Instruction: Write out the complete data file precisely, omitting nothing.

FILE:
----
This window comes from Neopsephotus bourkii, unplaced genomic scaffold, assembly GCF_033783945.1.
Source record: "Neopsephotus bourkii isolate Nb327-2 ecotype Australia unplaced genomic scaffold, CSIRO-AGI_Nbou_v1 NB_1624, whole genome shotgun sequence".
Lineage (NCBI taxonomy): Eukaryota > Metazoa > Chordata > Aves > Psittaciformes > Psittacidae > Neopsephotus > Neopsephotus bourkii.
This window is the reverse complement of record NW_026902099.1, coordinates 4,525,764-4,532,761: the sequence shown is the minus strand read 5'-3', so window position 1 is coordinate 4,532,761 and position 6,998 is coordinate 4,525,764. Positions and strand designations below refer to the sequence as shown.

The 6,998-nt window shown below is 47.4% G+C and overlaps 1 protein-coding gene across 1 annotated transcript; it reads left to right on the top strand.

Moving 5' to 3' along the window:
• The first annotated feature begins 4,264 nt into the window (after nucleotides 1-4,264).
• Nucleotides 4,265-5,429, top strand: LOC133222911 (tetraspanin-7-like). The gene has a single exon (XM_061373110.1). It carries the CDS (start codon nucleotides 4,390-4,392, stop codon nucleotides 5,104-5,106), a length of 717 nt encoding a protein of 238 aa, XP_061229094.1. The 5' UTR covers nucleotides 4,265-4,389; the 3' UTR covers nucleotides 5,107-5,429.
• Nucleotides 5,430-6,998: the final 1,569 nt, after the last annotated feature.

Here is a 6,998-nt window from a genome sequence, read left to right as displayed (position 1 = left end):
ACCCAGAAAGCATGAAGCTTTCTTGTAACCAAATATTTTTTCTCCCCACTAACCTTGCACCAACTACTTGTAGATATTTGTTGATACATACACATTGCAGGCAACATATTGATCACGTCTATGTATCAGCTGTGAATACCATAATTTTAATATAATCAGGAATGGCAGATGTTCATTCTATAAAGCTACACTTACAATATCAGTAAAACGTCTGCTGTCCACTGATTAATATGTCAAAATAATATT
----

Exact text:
This window comes from Neopsephotus bourkii, unplaced genomic scaffold, assembly GCF_033783945.1.
Source record: "Neopsephotus bourkii isolate Nb327-2 ecotype Australia unplaced genomic scaffold, CSIRO-AGI_Nbou_v1 NB_1624, whole genome shotgun sequence".
Lineage (NCBI taxonomy): Eukaryota > Metazoa > Chordata > Aves > Psittaciformes > Psittacidae > Neopsephotus > Neopsephotus bourkii.
This window is the reverse complement of record NW_026902099.1, coordinates 4,525,764-4,532,761: the sequence shown is the minus strand read 5'-3', so window position 1 is coordinate 4,532,761 and position 6,998 is coordinate 4,525,764. Positions and strand designations below refer to the sequence as shown.

The 6,998-nt window shown below is 47.4% G+C and overlaps 1 protein-coding gene across 1 annotated transcript; it reads left to right on the top strand.

Moving 5' to 3' along the window:
• The first annotated feature begins 4,264 nt into the window (after nucleotides 1-4,264).
• Nucleotides 4,265-5,429, top strand: LOC133222911 (tetraspanin-7-like). The gene has a single exon (XM_061373110.1). It carries the CDS (start codon nucleotides 4,390-4,392, stop codon nucleotides 5,104-5,106), a length of 717 nt encoding a protein of 238 aa, XP_061229094.1. The 5' UTR covers nucleotides 4,265-4,389; the 3' UTR covers nucleotides 5,107-5,429.
• Nucleotides 5,430-6,998: the final 1,569 nt, after the last annotated feature.

Here is a 6,998-nt window from a genome sequence, read left to right as displayed (position 1 = left end):
ACCCAGAAAGCATGAAGCTTTCTTGTAACCAAATATTTTTTCTCCCCACTAACCTTGCACCAACTACTTGTAGATATTTGTTGATACATACACATTGCAGGCAACATATTGATCACGTCTATGTATCAGCTGTGAATACCATAATTTTAATATAATCAGGAATGGCAGATGTTCATTCTATAAAGCTACACTTACAATATCAGTAAAACGTCTGCTGTCCACTGATTAATATGTCAAAATAATATT